The next day, January 12th, about a hundred members of a coalition of Washington area peace groups gathered at the CIA in Langley, Virginia, to protest against the CIA's drone assassination program as well as its involvement in Guantanamo. When the demonstrators blocked one of the entrances to the CIA, security ignored them and closed that entrance.

The Washington Post ignored both of these demonstrations, but manage to find space to cover the birthday of the world's oldest gorilla, who lives in Ohio. ABC News didn't cover the protests on air, but with a nice sense of the absurd ABC online noted a Guantanamo protest in London (but not Washington). There were few exceptions to the mainstream media blackout, but the Denver Post was one and Iranian PressTV was another.

In 2008, candidate Obama confidently promised to close Guantanamo (repeatedly calling it the terrorists' top "recruitment tool"). In 2009, President Obama ordered Guantanamo Bay shut within a year, and made the promise again in his Nobel Peace Prize acceptance speech.

"The USA's claim that it is a champion of human rights cannot survive the Guantanamo detentions, the military commission trials, or the absence of accountability and remedy for past abuses by US personnel, including the crimes under international law of torture and enforced disappearance," stated Rob Freer of Amnesty International. And, a recent poll found that 60 percent of young Americans have no moral objection to torture.

William Boardman runs Panther Productions.

Reader Supported News is the Publication of Origin for this work. Permission to republish is freely granted with credit and a link back to Reader Supported News. your social media marketing partner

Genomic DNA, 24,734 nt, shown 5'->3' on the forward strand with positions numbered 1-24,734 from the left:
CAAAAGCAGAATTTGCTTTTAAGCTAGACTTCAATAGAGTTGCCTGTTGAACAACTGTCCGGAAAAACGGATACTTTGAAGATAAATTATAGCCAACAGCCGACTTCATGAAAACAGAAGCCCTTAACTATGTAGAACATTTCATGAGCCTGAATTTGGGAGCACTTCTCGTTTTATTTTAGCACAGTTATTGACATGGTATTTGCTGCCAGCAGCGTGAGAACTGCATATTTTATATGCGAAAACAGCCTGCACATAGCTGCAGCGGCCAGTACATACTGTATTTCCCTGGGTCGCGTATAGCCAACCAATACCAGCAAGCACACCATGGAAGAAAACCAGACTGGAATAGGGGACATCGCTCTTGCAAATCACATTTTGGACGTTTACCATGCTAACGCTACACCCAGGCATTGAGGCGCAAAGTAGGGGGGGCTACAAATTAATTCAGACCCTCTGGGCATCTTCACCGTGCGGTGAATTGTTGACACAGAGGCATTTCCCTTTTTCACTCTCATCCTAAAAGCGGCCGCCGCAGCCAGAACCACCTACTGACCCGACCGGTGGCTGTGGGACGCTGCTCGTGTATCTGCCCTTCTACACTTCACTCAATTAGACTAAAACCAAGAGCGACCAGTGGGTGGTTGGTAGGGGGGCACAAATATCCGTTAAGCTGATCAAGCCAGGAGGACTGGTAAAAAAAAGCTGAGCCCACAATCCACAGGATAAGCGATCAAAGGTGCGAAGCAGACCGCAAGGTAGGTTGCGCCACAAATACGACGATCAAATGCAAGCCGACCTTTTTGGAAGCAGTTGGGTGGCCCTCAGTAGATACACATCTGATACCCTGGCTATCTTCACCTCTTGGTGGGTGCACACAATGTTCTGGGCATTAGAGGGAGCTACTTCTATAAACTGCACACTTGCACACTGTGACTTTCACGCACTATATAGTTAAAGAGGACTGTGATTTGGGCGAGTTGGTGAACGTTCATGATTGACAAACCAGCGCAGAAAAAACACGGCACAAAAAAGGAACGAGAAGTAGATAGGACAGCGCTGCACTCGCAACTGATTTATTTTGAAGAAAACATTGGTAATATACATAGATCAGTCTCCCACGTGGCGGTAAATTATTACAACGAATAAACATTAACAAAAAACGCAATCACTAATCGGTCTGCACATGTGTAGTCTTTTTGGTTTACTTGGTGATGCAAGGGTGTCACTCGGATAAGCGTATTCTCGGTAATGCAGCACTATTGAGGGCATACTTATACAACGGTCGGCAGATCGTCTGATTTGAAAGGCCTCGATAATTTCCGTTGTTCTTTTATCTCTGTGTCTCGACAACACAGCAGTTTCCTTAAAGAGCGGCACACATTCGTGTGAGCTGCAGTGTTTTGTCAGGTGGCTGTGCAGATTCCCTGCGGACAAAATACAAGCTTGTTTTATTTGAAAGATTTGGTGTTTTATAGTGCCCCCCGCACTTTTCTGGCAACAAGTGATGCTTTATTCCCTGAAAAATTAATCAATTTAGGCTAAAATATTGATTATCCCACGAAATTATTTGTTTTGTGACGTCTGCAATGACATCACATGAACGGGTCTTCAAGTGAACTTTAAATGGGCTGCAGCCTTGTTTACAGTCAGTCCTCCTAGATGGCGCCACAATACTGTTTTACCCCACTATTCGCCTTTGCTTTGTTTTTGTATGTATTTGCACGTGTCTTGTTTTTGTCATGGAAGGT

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+24 # RMDC 2013-01-27 15:57
Good article. Guantanamo is a CIA operation. The CIA believes it is above all laws. In fact, it was created to break laws. Laws don't apply at Guantanamo. But the CIA runs perhaps hundreds of Guantanamos all over the world. This is waht the CIA does. Instead of closing Guantanamo, we need to kill the snake by cutting its head off. Close the CIA. If the CIA were closed 90% of the conflicts in the world would end.

Close the CIA. But the last president who mentioned breaking up the CIA was JFK and he ended up with a bullet in his head. Nixon also tried to gain control of the CIA and he was forced to resign. I guess it won't happen in American, the land of the free and the home of the brave. The CIA runs the place.
+15 # Rita Walpole Ague 2013-01-27 18:36
Absolutely agree with you, RMDC, good article, extremely educating and frightening.

Also, extremely frightening, is the lingo in a section of Article 21 in last year's National Defense Authorization Act (NDAA), which at first, Pres. Obama said he intended to veto. Then, very quietly on New Year's Eve, sign it this former Constitutional Law prof. pres. did, with the brightest of our bright, from all and no political parties and bents, aghast. Of course, little and no coverage in the 'mess media', while the Hedges, et. al. v. Obama et. al. initial hearing made front page headlines in the U.K.'s Guardian.

Now, with Pres. Obama's again this month signing the 2013 NDAA, which includes for a second time 'indefinite detention' approval. we should be even more frightened, insofar as this year's NDAA is still worse, due to its inclusion of shut down inability re. Guantanamo.

The hefty question looms even larger: Has Obama been bought off or scared off or both? Your mention of the CIA's evil ties to wannabe controllers/bre aker uppers of the CIA, Nixon and JFK, frightens me even more.

We are in such a huge, longtime coming mess. Scarey and evil as hell it is.
+6 # Virginia 2013-01-28 02:16
Ahhhh... C'mom guys - ya know they're keeping it open to have somewhere to hold and interrogate the bankers...
+1 # futhark 2013-01-28 09:19